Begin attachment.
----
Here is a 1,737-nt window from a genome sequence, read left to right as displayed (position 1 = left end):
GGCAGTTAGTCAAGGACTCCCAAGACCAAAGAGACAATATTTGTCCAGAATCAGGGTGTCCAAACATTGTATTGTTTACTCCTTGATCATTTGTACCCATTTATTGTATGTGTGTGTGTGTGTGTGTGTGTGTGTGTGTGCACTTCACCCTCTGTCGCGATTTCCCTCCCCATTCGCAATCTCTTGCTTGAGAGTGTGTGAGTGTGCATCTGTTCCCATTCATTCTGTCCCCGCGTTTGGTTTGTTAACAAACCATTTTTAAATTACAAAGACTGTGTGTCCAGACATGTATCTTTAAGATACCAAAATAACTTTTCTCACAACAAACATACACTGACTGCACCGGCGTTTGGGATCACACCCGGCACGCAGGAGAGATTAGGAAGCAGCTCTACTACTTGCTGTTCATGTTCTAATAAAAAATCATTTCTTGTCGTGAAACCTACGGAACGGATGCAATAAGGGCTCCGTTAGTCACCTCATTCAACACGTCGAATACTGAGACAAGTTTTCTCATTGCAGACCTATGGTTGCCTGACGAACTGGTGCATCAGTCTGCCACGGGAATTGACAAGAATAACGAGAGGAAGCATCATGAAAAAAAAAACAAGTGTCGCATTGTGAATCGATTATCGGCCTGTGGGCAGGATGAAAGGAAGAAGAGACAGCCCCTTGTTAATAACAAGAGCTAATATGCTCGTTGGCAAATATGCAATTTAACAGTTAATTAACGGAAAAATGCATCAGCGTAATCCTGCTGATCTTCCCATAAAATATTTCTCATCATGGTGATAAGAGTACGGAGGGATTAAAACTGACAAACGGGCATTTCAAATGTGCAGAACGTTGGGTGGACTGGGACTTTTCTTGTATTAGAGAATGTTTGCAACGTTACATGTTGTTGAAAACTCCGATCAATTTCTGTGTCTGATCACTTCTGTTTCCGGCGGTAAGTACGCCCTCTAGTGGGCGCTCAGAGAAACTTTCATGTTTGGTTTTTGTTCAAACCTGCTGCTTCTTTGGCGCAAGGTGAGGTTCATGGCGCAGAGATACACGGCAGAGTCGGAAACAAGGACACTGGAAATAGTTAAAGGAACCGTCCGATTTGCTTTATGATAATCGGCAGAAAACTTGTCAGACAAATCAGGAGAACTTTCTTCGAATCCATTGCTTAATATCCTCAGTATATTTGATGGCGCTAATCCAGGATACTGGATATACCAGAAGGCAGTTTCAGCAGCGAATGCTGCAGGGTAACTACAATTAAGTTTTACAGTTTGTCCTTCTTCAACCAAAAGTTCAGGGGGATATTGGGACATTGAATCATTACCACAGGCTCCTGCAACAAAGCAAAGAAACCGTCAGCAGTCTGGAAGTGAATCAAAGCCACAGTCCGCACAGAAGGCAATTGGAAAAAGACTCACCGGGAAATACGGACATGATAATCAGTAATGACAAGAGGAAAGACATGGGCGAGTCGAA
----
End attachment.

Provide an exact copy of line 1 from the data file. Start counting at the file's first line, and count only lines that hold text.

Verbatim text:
Here is a 1,737-nt window from a genome sequence, read left to right as displayed (position 1 = left end):